The Cold Justice team has partnered with Sorenson Forensics, a private laboratory with headquarters in Salt Lake City, which maintains a turn-around time of 60 days. That’s much faster than the industry average of other private laboratories. The lab also offers a rush service option for a turn-around time of 10 business days.
And, compared to the testing available in 1998, forensic technology available today is more sensitive and can handle more challenging environmental evidence than technology used back in the 1990s and early 2000s. Because of this, forensic DNA laboratories are able to yield more successful results.
“A great benefit of revisiting cold cases and re-testing old evidence is that we can take advantage of these available new technologies,” Green said. “The scientific community is always improving, so it is probable that in five years, further advancements will provide more conclusive results in a faster time frame than what current technology permits today.”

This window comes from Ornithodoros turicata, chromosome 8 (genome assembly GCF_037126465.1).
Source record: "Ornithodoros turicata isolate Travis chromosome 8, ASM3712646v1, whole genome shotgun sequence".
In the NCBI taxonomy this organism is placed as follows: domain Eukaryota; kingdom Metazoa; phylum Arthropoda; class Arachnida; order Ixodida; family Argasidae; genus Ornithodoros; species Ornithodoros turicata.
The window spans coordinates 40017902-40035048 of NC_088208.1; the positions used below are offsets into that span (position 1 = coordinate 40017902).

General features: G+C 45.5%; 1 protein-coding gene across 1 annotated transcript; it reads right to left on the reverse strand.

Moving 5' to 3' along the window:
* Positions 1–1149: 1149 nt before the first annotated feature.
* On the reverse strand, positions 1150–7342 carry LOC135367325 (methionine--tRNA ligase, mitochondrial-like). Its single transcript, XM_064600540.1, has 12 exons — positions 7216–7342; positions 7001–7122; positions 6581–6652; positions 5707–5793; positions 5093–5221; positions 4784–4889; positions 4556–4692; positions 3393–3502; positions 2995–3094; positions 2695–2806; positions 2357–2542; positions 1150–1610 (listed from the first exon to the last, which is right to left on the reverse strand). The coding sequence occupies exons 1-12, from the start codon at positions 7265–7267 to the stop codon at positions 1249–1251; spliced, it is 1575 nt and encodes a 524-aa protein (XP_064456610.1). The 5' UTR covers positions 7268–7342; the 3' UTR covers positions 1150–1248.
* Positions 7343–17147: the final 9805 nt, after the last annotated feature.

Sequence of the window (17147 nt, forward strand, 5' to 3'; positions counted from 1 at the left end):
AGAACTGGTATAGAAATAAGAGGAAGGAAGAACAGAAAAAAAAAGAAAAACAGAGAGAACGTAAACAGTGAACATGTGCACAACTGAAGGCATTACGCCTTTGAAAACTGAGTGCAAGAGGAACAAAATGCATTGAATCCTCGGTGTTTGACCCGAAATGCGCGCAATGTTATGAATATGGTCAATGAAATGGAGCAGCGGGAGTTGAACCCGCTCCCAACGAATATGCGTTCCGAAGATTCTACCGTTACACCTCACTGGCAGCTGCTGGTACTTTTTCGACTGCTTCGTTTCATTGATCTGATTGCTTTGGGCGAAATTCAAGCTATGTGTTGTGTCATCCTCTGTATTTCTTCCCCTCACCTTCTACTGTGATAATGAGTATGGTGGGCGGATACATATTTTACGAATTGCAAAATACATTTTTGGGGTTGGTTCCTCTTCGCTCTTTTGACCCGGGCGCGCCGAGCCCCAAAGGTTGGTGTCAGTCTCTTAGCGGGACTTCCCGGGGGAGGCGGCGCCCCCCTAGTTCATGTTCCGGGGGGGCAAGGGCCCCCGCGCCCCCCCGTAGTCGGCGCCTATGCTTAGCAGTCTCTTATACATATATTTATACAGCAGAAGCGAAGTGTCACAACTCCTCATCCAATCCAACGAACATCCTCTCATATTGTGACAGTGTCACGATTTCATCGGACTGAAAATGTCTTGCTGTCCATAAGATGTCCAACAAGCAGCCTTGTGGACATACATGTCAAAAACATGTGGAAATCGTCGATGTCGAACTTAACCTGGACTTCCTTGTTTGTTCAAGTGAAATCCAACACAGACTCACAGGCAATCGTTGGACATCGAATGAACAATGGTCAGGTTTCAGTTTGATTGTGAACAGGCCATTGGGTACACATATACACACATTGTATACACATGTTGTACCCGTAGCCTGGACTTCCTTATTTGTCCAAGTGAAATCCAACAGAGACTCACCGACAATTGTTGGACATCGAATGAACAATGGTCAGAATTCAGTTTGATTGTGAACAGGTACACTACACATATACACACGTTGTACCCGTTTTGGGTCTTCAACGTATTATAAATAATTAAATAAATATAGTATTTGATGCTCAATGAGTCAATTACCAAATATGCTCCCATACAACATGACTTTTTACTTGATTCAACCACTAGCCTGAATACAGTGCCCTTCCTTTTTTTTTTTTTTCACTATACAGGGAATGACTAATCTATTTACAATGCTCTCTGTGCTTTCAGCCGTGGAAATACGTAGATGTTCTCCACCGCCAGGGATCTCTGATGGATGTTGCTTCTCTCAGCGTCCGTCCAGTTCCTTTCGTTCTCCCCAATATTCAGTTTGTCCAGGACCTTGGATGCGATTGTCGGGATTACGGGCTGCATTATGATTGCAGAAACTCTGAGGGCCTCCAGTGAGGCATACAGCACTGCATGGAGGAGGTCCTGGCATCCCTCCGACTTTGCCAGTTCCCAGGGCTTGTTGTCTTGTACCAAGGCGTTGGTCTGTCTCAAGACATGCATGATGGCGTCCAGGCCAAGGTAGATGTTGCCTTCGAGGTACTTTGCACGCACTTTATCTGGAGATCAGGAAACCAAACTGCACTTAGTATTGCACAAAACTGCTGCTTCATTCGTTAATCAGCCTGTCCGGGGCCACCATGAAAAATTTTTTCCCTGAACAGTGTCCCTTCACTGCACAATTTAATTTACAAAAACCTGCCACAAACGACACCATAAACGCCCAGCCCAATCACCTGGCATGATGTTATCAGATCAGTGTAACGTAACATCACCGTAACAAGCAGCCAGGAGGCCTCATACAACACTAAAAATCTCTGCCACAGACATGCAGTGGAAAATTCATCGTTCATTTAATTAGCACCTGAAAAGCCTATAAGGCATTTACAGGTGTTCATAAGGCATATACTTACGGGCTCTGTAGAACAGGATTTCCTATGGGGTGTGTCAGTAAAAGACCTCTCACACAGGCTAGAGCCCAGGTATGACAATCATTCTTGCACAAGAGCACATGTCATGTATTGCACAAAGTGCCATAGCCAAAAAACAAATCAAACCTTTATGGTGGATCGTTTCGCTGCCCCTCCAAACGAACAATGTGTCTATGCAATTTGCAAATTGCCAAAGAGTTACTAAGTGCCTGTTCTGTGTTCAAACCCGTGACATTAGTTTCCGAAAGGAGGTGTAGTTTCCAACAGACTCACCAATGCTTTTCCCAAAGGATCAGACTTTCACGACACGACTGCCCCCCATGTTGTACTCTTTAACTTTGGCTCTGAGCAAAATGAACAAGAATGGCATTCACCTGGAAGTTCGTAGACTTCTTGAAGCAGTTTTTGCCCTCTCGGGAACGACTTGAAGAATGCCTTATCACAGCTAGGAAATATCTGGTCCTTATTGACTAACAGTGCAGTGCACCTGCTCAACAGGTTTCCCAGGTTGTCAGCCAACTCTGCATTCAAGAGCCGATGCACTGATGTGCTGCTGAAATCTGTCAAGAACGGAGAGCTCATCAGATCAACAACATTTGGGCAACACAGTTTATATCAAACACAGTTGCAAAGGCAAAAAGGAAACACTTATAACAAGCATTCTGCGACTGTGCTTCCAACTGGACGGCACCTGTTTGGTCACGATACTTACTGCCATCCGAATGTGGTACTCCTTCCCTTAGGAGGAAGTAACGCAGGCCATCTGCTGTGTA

A boost for small police departments
Siegler’s small hometown doesn’t have resources to do in-depth criminal investigations, and certainly not pursue testing through a private lab. But as technology has progressed, juries have come to expect DNA testing to be presented in criminal cases.
“It makes us crazy,” she said of juries’ expectations of DNA evidence.
DNA and confessions are not necessary for a conviction, but juries often want that. Trying to build a case piece by piece to put together the circumstances of the crime takes more than DNA.
Moats said that Siegler had worked a lot of homicide cases built on circumstantial evidence, so she had a lot of insight into the local case. In the Erika Case homicide, no murder weapon was ever recovered, and no one came forward with solid evidence against any suspect. The investigators in 1998 spoke to dozens of people who knew Erika, and who knew the two teenagers who admitted to being with her at the house on the night she died.